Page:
20. A sheaf of corn is sometimes buried with a certain dedication to Satan, in the belief that as the corn rots in the ground, so will the person wither away who is under your curse when you bury the corn.

  21. Another form of malediction is to bury a lighted candle by night in a churchyard, with certain weird ceremonies.

  22. The following recipe for avenging oneself on one's enemies is given by Kunn, in Westphalia: "When the new moon falls on a Tuesday, go out before daybreak to a stake selected beforehand, turn to the east and say: 'Stick, I grasp thee in the name of the Trinity!' Take thy knife and say: 'Stick, I cut thee in the name of the Trinity, that thou mayest obey me and chastise anyone whose name I mention.' Then peel the stick in two places to enable thee to carve these words: 'Abia, obia, sabis,' lay a smock frock on thy threshold and strike it hard with the stick, at the same time naming the person who is to be beaten. Though he be many miles away, he will suffer as much as if he were on the spot." All this distinctly depends upon the moon being new on a Tuesday.

  23. To make one die for sleep, dissolve lard and put it in their drink.

  24. You can cast a malefic spell on your enemy by repeating the Lord's Prayer backwards, all the time wishing some evil upon him.

  25. In Southern Italy, the hearts of onions are scorched over a fire in the name of the victim, to burn up their hearts.

  26. There is a superstition among the natives of Natal, that if the plant called Isanywane is placed on a man's hearth, it will cause him to become generally disliked.

  27. Pythagoras says: "That if a flame be put into the skull of a murderer, and the name of your enemy written therein, it will strike the person whose name is so written with fear and trembling, and he will speedily seek your forgiveness and become a steadfast friend."

  28. "If you wish to harm anybody, read the 107th, 108th and 109th Psalm at 8, 11 and 3 o'clock, and you will then have much power over them." (Elworthy, "The Evil Eye.")

  29. The Greeks believed that to measure exactly the height and circumference of the body of an enemy, would cause him to languish and fall away, or die very soon.

  30. If a man hates another and will repeat the 109th Psalm every morning and evening for a year, his enemy will be dead; but if he misses a single time, he will die himself.

  31. In Bombay, if one man puts salt into another man's hand, it makes them sworn enemies for life.

  32. Bury a dead man's hair under the threshold of an enemy, and he will soon be troubled with ague.

  33. To repeat certain formulas among the Hindus, is supposed to bring injury upon an enemy.

  34. In West Cork, people spit on the ground in front of anyone whom they wish to have bad luck.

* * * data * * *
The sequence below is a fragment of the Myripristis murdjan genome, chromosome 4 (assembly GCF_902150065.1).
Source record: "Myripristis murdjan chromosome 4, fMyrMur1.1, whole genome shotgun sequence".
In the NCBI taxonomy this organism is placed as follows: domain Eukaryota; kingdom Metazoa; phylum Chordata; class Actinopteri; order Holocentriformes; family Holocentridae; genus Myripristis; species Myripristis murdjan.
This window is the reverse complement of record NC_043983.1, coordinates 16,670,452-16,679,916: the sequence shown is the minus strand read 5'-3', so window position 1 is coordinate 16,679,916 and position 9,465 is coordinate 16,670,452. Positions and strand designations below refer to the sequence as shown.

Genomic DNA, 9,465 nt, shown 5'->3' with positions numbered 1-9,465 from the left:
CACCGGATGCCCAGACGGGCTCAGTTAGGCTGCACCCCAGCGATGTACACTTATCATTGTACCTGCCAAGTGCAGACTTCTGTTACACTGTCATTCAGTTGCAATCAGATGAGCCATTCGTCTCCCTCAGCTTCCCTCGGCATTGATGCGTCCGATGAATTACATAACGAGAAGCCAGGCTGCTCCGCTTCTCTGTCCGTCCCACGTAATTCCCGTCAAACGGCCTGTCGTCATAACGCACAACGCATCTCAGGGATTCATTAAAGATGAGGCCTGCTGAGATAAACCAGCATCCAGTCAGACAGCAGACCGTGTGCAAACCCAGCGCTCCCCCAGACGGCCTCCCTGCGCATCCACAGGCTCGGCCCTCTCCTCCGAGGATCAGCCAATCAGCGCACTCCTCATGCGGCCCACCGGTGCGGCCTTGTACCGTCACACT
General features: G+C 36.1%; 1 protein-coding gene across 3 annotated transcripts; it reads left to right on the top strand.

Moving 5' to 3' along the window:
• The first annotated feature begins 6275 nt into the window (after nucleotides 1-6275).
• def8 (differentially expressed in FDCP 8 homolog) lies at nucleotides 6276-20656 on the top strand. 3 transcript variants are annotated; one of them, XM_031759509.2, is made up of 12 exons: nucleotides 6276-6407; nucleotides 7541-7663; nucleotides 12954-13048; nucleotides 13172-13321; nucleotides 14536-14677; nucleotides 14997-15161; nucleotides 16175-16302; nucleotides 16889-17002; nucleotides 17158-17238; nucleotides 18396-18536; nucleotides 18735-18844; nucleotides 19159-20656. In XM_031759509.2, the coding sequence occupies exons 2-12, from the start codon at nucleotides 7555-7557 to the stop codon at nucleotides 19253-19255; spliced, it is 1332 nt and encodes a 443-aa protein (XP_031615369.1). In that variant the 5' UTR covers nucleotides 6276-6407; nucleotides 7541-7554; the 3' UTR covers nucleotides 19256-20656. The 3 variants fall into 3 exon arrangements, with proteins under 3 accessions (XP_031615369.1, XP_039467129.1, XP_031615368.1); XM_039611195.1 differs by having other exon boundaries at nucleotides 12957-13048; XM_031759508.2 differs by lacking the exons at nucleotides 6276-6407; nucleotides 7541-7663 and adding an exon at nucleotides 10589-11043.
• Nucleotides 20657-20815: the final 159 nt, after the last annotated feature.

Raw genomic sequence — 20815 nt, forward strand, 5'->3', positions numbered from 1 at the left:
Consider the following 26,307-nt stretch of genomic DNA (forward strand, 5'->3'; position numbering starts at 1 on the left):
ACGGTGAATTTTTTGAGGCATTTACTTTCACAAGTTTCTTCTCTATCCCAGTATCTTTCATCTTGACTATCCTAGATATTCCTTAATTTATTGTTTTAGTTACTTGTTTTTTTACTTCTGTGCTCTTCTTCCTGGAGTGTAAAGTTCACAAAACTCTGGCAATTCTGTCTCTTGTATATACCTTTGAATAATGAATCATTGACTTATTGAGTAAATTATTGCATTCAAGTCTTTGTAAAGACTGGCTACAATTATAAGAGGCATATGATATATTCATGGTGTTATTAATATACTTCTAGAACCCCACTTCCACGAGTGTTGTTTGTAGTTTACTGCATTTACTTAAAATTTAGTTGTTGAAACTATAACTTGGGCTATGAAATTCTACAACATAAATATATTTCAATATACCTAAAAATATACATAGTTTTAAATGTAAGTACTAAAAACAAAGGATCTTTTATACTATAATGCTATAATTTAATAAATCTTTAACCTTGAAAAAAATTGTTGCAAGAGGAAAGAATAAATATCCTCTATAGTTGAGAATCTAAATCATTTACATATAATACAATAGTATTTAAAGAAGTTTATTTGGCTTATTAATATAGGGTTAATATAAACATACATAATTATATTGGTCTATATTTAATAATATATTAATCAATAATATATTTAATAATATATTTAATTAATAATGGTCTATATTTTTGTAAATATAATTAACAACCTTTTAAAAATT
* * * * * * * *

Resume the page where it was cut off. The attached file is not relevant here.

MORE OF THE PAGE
35. Never let your enemy get hold of your picture. If he should keep it turned upside down, or should throw it in the water, you would sicken and die or meet with an accident .

  36. If you shoot the picture of an enemy with a silver bullet, you will cause the death of your enemy.

  37. In Germany, old women cut out a turf a foot long on which an enemy had trod, and hung it up in the chimney, in the belief that the enemy would shrivel up just as the turf did, and in the end die a lingering death.

  38. When a man of one of the Indian tribes cannot get what he wants, or if he thinks he has been unjustly treated, he will cut or wound himself, or perhaps take the life of some member of his family, in order that the blood of the victim may rest upon the head of the oppressor.

  39. If you wish to bring ill luck to a neighbor, take nine pins, nine nails, and nine needles, boil them in a quart of water, put it in a bottle, and hide it under or in their fireplace, and the family will always have sickness. (Negro superstition.)

  40. The negroes "conjure" by obtaining an article belonging to another, boiling it, no matter what it may be, in lye with a rabbit's foot, and a bunch of hair cut from the left ear of a female opossum. They say terrible headaches and the like can be inflicted in this way.

  41. The American Indians believe that anyone who possesses a lock of their hair or other thing related to their person, will have power over them for evil.

  42. When the bread is taken from the oven, a few red hot coals or cinders are thrown into the oven by the Magyars, in the belief that it is as good as throwing them down one's enemy's throat. Thus, if one's enemy would partake of that bread, he would come to grief.